Treatment & Care
Clinicians in the Departments of Neurosurgery and Plastic Surgery at Children’s Hospital Boston are world leaders in diagnosing and treating plagiocephaly in newborns, infants and older children. We strive to educate families about the condition, explaining why it is not typically cause for alarm and outlining the best ways to approach it. Usually, we recommend one or more of the following approaches:
Sleeping and resting position changes
Your child’s clinician can recommend several steps for keeping your baby from increasing pressure on an already flattened area of her head, and making sure she is not spending too much time in one position. Examples may include:
- giving your baby adequate “tummy time”
- alternating her head position while she is sleeping on her back
- ensuring that she spends minimal time on her back while awake
Many infants with plagiocephaly—especially those born with muscular torticollis, an imbalance of the neck muscles—will benefit from prescribed neck exercises, often under the guidance of a pediatric physical therapist. Learn more about physical therapy at Children’s.
The Plagio Cradle
For infants under 3 months old, we prefer using a molding cup known as the Plagio Cradle to address the flattening process. The Plagio Cradle was developed at Children’s, and is the only device proven effective not only in addressing existing flattening, but also in preventing flattening in babies who are at particular risk for plagiocephaly (for example, those born very prematurely or with muscular torticollis). Learn more about the use of the Plagio Cradle.
The Plagio Cradle is placed under a baby’s head whenever he is lying on his back. It supports his neck and creates a hollowed space that gradually reshapes his head, allowing it to grow correctly over time. As the child ages, the NOPCO Brace Shop at Children's can make adjustments to the original molding.
For infants over 3 months old with a moderate degree of flattening, Children’s typically recommends the use of a corrective helmet—this process is called cranial orthosis. The helmet is a lightweight plastic shell with a foam liner. It acts as a brace to redirect the growth of the baby’s skull.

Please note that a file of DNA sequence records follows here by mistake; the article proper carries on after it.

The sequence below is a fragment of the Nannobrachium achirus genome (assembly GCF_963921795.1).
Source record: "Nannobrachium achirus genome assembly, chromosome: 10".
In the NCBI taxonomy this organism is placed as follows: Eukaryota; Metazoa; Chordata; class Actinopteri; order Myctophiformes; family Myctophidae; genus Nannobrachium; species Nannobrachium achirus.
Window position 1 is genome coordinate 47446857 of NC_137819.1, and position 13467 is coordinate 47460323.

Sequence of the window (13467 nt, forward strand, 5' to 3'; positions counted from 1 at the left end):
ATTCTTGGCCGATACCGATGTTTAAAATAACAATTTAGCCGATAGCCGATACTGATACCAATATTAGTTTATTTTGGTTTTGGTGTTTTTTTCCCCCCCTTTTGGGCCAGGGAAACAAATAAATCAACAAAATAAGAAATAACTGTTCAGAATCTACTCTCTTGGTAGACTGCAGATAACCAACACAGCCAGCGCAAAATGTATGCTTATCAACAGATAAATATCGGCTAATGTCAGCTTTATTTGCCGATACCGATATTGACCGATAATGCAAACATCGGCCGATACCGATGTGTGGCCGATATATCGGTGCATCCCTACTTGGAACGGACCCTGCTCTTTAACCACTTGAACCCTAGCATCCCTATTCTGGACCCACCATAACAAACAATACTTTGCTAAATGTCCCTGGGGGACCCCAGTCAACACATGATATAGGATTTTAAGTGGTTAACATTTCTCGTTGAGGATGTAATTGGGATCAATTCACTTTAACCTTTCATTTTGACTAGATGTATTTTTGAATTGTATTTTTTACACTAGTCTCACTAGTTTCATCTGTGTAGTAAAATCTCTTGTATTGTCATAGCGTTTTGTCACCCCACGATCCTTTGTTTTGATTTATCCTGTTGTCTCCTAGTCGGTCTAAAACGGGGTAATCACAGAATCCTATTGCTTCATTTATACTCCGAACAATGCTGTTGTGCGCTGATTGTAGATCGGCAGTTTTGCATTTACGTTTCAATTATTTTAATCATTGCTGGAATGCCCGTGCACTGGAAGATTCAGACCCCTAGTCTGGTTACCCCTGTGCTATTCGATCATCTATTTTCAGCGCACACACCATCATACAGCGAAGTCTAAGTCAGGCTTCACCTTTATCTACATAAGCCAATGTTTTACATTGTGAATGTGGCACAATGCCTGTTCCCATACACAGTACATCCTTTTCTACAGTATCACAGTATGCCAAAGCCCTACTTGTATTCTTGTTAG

If measurements taken by a neurosurgical nurse or surgeon indicate that your child may need a helmet, Children's will put you in touch with a company that will create the helmet. We can also give you a list of convenient locations where you can have the helmet made and bring it back for periodic readjustments.
Corrective helmets have been in use since 1979 and have an established track record of safely and successfully treating plagiocephaly. A helmet does not squeeze or compress the baby’s head; rather, it serves as a passive restraint to growth in areas that are overgrown while allowing uninhibited growth in areas that are flat. Studies have confirmed that this process does not inhibit brain and head growth, but merely redirects the growth to correct the shape of the head.
- Because the baby’s head is constantly growing, babies usually wear the helmet 21 to 23 hours a day to get the maximal effect.
- Helmets are most effective in younger infants (4 to 8 months old), who are at the age of fastest cranial growth.
- The average treatment period with a helmet is usually 3 to 6 months, depending on the age of the infant and the severity of the condition.
- Careful and frequent monitoring is required. Helmets must be prescribed by a licensed physician with significant craniofacial experience.
It’s also important to note that very few people have perfectly round heads. Only babies who are active when looking around tend to have symmetrical head shapes. Even when treated with a helmet, a child probably won’t have a perfectly round head.)
|Spotlight on: Children's NOPCO Brace Shop|
|Read about NOPCO by the numbers.|
Coping and support
When your child has plagiocephaly, your family is likely to have many concerns and questions. In addition to the clinical information offered on this page, Children’s has several other resources designed to give your family comfort, support and guidance, including:
Our Center for Families, which is dedicated to helping families locate the information and resources they need to better understand their child’s particular condition and take part in their care. All patients, families and health professionals are welcome to use the Center’s services at no extra cost. The center is open Monday through Friday from 8 a.m. to 7 p.m., and on Saturdays from 9 a.m. to 1 p.m. Please call 617-355-6279 for more information.
Children's International Center is a dedicated resource for patients and families from countries outside the United States. The center can provide assistance with everything from reviewing medical records to setting up appointments and locating lodging. Contact the center by phone at 01-617-355-5209 or via e-mail at firstname.lastname@example.org.
View a comprehensive list of patient and family resources at Children’s.
|Spotlight on: Corrective helmeting|
|Learn more about corrective helmets at Children's.|
Please note that neither Children’s Hospital Boston, the Department of Neurosurgery nor the Department of Plastic Surgery at Children's unreservedly endorses all of the information found at the sites listed below. These links are provided as a resource.
- Craniosynostosis and Positional Plagiocephaly Support, Inc.
- My Banded Baby
- Plagiocephaly Awareness and Support Facebook Page
- Plagiocephaly Information Web
- Positional Plagiocephaly Parent's Support
- Positional Plagiocephaly Yahoo! Group
- Support Kids with Plagiocephaly Facebook Page
- The Healthy Little Heads Foundation
- Torticollis Kids